The Court ultimately decides that, when it comes to misdemeanors, States do not have as much of an interest in seeing such laws enforced. But, as the Court concedes, we have already rejected as “untenable” the “assumption that a ‘felon’ is more dangerous than a misdemeanant.” Tennessee
471 U.S. 1
, 14 (1985).
This is so because “numerous misdemeanors involve conduct more dangerous than many felonies.” Ibid.
At any rate, the fact that a suspect flees when suspected of a minor
offense could well be indicative
of a larger danger, given that he has voluntarily exposed himself to much higher criminal penalties in exchange for the prospect of escaping or delaying arrest. Cf. Illinois
528 U.S. 119
, 124 (2000).
The Court’s rule is also famously difficult to apply. The difference between the two categories of offenses is esoteric, to say the least. See Atwater
, 532 U. S., at 350; Berkemer
468 U.S. 420
, 431, n. 13 (1984) (“[O]fficers in the field frequently have neither the time nor the competence to determine the severity of the offense for which they are considering arresting a person.” (internal quotation marks omitted)).
For example, driving while under the influence is a misdemeanor in many States, but becomes a felony if the suspect is a serial drunk driver. See, e.g.
, Alaska Stat. §28.35.030(n) (2020). Drug possession may be a misdemeanor or a felony depending on the weight of the drugs. See, e.g.
, Ohio Rev. Code Ann. §2925.11(C) (Lexis 2019) (outlining 50 potential iterations of unlawful drug possession, some misdemeanors others felonies). Layer on top of this that for certain offenses the exact same conduct may be charged as a misdemeanor or felony depending on the discretionary decisions of the prosecutor and the judge (what California refers to as a “wobbler”), and we have a recipe for paralysis in the face of flight. See Cal. Penal Code Ann. §§486–490.1 (West Cum. Supp. 2021) (classifying theft as an infraction, misdemeanor, wobbler, or felony depending on the value of the stolen item).
The Court permits constitutional protections to vary based on how each State has chosen to classify a given offense. For example, “human trafficking” can be a misdemeanor in Maryland, Md. Crim. Law Code Ann. §3–1102(c)(1) (2019), contra,
Tex. Penal Code Ann. §20 A. 02 (West 2021), and in Pennsylvania so can involuntary manslaughter, 18 Pa. Cons. Stat. §2504(b) (2015); contra,
Ohio Rev. Code Ann. §2903.04(C). The vehicular flight at issue in this very case is classified as a felony in several States. See, e.g.,
Fla. Stat. §316.1935 (2014); Del. Code Ann., Tit. 21, §4103 (2013). Law enforcement entities and state governments across the Nation tell us that they have accord- ingly developed standards for warrantless entry in hot pursuit tailored to their respective legal regimes. See Brief for Los Angeles County Police Chiefs’ Association as Amicus Curiae
14–20; Brief for State of Ohio et al. as Amici Curiae
25. Given the distinct nature of each State’s legal code, such an approach is more appropriate than the Court’s blunt constitutional reform.
For all these reasons, we have not crafted constitutional rules based on the distinction between modern day misdemeanors and felonies. In Tennessee
, for example, we held that deadly force could not categorically be used to seize a fleeing felon, even though the common law supplied such a rule, because at common law the “gulf between the felonies and the minor offences was broad and deep,” but today it is “minor and often arbitrary.” 471 U. S., at 14 (internal quotation marks omitted).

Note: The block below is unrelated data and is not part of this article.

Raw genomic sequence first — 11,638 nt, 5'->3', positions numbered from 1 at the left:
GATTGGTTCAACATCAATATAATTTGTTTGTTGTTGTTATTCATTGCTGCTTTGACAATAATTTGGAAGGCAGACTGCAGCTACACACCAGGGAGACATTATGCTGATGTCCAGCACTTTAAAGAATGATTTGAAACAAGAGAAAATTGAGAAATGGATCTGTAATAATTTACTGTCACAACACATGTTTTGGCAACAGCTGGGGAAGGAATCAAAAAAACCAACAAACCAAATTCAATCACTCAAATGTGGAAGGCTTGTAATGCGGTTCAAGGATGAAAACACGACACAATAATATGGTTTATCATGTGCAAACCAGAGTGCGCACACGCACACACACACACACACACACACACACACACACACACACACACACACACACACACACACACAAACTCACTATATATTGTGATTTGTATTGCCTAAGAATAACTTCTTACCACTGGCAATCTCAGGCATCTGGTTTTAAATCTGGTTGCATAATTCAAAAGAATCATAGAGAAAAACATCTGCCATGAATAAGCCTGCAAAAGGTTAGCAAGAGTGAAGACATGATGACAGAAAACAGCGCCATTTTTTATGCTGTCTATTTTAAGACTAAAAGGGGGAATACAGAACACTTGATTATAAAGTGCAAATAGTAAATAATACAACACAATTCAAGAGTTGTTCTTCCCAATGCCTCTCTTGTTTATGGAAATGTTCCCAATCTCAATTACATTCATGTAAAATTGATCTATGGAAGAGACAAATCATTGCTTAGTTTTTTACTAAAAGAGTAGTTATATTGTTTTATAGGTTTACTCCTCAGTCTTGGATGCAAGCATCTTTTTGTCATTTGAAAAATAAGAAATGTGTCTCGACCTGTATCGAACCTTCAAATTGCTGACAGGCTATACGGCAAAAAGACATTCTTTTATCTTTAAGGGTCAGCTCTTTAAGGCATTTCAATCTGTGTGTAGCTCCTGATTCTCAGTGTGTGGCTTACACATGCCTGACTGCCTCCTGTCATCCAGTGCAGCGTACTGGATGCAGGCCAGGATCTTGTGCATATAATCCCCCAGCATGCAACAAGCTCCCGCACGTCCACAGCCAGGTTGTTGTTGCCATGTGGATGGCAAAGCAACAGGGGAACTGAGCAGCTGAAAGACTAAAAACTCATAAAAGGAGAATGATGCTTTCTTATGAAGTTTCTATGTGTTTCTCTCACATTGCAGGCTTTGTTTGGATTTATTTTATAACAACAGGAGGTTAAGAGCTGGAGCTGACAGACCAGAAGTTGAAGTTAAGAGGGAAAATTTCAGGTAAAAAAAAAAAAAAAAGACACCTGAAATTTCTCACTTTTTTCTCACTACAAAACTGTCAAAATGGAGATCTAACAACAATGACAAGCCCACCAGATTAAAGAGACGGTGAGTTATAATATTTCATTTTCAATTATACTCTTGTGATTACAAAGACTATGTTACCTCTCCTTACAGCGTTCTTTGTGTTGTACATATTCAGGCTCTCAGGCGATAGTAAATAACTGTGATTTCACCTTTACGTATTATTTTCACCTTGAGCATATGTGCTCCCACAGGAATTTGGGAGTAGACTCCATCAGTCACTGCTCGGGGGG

Similarly, in Atwater
, we held that the general probable- cause rule for warrantless arrests applied to “even a very minor criminal offense,” “without the need to balance the interests and circumstances involved in particular situations.” 532 U. S., at 354 (internal quotation marks omitted). We explained that we could not expect every police officer to automatically recall “the details of frequently complex penalty schemes,” and concluded that distinguishing between “permissible and impermissible arrests for minor crimes” was a “very unsatisfactory line to require police officers to draw on a moment’s notice.” Id
., at 348, 350 (internal quotation marks and alteration omitted).
The Court’s approach is hopelessly indeterminate in other respects as well. The Court admonishes law enforcement to distinguish between “dangerous offender[s]” and “scared teenager[s],” ante,
at 11, as if an officer can easily tell one from the other, and as if the two categories are mutually exclusive. See Dept. of Justice, Office of Juvenile Justice and Delinquency Prevention, Offending by Juveniles (Mar. 31, 2020) (about 16% of serious violent crimes in the United States from 2007 to 2017 were committed by juveniles). And police are instructed to wait for a warrant if there is sufficient “time,” ante
, at 16, but they are not told time before what
, how many hours the Court would have them wait, and what to do if other “pressing needs” arise. See Mitchell
, 588 U. S., at ___ (plurality opinion) (slip op., at 9) (“[A]n officer’s duty to attend to more pressing needs may leave no time to seek a warrant.”).
The Court tut-tuts that we are making far too much of all this, and that our “alarmism [is] misplaced.” Ante
, at 11, n. 3. In fact, the Court says, its “approach will in many, if not most, cases allow a warrantless home entry.” Ante
, at 11. In support of that assurance, the Court lists several “exigencies above and beyond the flight itself ” that would permit home entry, notably when “the fleeing misdemeanant” will “escape from the home.” Ante,
at 11, n. 3. If an officer “reasonably believes” such an exigency exists,” the Court says, “he does not need a categorical misdemeanor-pursuit rule to justify a warrantless home entry.” Ibid
When a suspect flees into a dwelling there typically will be another way out, such as a back door or fire escape. See Cal. Code Regs., tit. 24, §§1113.2, 1114.8 (2019) (apartments, floors of high-rise buildings, and many other homes must have access to at least two means of egress). If the officer reasonably believes there are multiple exits, then surely the officer can conclude that the suspect might well “escape from the home,” ante